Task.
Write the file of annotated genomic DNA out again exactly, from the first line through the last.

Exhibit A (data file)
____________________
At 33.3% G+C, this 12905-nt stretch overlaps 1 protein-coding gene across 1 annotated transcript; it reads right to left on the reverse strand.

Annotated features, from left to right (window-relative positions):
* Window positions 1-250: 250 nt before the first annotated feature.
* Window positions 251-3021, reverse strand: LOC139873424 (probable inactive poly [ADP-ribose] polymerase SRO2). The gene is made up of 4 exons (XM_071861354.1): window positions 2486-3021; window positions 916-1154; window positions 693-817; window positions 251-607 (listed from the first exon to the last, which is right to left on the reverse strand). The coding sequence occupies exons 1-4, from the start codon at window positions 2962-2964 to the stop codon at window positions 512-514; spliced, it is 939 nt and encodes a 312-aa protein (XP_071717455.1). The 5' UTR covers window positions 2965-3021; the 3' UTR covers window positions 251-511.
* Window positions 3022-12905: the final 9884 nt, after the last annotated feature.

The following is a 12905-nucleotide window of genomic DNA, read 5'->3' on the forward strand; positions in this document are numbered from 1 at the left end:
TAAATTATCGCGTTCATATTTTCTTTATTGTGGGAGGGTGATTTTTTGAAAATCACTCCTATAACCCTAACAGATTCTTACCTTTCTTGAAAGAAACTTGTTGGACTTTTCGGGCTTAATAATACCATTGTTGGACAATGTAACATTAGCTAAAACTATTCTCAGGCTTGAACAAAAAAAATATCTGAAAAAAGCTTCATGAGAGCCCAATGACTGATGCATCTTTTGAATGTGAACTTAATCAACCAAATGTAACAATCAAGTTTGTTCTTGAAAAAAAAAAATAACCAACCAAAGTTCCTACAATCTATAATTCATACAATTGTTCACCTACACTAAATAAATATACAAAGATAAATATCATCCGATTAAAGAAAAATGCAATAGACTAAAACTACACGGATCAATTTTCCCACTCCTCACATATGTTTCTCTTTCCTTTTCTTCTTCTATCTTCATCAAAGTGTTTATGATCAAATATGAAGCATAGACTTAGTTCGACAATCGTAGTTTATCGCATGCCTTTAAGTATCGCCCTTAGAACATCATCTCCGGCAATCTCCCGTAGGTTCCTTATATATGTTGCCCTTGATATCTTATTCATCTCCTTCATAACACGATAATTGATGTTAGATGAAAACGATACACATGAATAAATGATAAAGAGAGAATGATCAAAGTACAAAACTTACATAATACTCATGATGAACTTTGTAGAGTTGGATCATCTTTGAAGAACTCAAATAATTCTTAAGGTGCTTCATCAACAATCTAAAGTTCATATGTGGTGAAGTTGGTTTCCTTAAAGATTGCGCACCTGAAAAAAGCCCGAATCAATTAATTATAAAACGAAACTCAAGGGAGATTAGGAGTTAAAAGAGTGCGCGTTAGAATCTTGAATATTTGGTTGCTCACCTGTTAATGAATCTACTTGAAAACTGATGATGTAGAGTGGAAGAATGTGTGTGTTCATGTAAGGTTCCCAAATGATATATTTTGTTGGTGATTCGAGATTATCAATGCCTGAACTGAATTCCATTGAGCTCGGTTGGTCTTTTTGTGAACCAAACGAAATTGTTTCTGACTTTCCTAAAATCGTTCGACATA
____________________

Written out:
At 33.3% G+C, this 12905-nt stretch overlaps 1 protein-coding gene across 1 annotated transcript; it reads right to left on the reverse strand.

Annotated features, from left to right (window-relative positions):
* Window positions 1-250: 250 nt before the first annotated feature.
* Window positions 251-3021, reverse strand: LOC139873424 (probable inactive poly [ADP-ribose] polymerase SRO2). The gene is made up of 4 exons (XM_071861354.1): window positions 2486-3021; window positions 916-1154; window positions 693-817; window positions 251-607 (listed from the first exon to the last, which is right to left on the reverse strand). The coding sequence occupies exons 1-4, from the start codon at window positions 2962-2964 to the stop codon at window positions 512-514; spliced, it is 939 nt and encodes a 312-aa protein (XP_071717455.1). The 5' UTR covers window positions 2965-3021; the 3' UTR covers window positions 251-511.
* Window positions 3022-12905: the final 9884 nt, after the last annotated feature.

The following is a 12905-nucleotide window of genomic DNA, read 5'->3' on the forward strand; positions in this document are numbered from 1 at the left end:
TAAATTATCGCGTTCATATTTTCTTTATTGTGGGAGGGTGATTTTTTGAAAATCACTCCTATAACCCTAACAGATTCTTACCTTTCTTGAAAGAAACTTGTTGGACTTTTCGGGCTTAATAATACCATTGTTGGACAATGTAACATTAGCTAAAACTATTCTCAGGCTTGAACAAAAAAAATATCTGAAAAAAGCTTCATGAGAGCCCAATGACTGATGCATCTTTTGAATGTGAACTTAATCAACCAAATGTAACAATCAAGTTTGTTCTTGAAAAAAAAAAATAACCAACCAAAGTTCCTACAATCTATAATTCATACAATTGTTCACCTACACTAAATAAATATACAAAGATAAATATCATCCGATTAAAGAAAAATGCAATAGACTAAAACTACACGGATCAATTTTCCCACTCCTCACATATGTTTCTCTTTCCTTTTCTTCTTCTATCTTCATCAAAGTGTTTATGATCAAATATGAAGCATAGACTTAGTTCGACAATCGTAGTTTATCGCATGCCTTTAAGTATCGCCCTTAGAACATCATCTCCGGCAATCTCCCGTAGGTTCCTTATATATGTTGCCCTTGATATCTTATTCATCTCCTTCATAACACGATAATTGATGTTAGATGAAAACGATACACATGAATAAATGATAAAGAGAGAATGATCAAAGTACAAAACTTACATAATACTCATGATGAACTTTGTAGAGTTGGATCATCTTTGAAGAACTCAAATAATTCTTAAGGTGCTTCATCAACAATCTAAAGTTCATATGTGGTGAAGTTGGTTTCCTTAAAGATTGCGCACCTGAAAAAAGCCCGAATCAATTAATTATAAAACGAAACTCAAGGGAGATTAGGAGTTAAAAGAGTGCGCGTTAGAATCTTGAATATTTGGTTGCTCACCTGTTAATGAATCTACTTGAAAACTGATGATGTAGAGTGGAAGAATGTGTGTGTTCATGTAAGGTTCCCAAATGATATATTTTGTTGGTGATTCGAGATTATCAATGCCTGAACTGAATTCCATTGAGCTCGGTTGGTCTTTTTGTGAACCAAACGAAATTGTTTCTGACTTTCCTAAAATCGTTCGACATA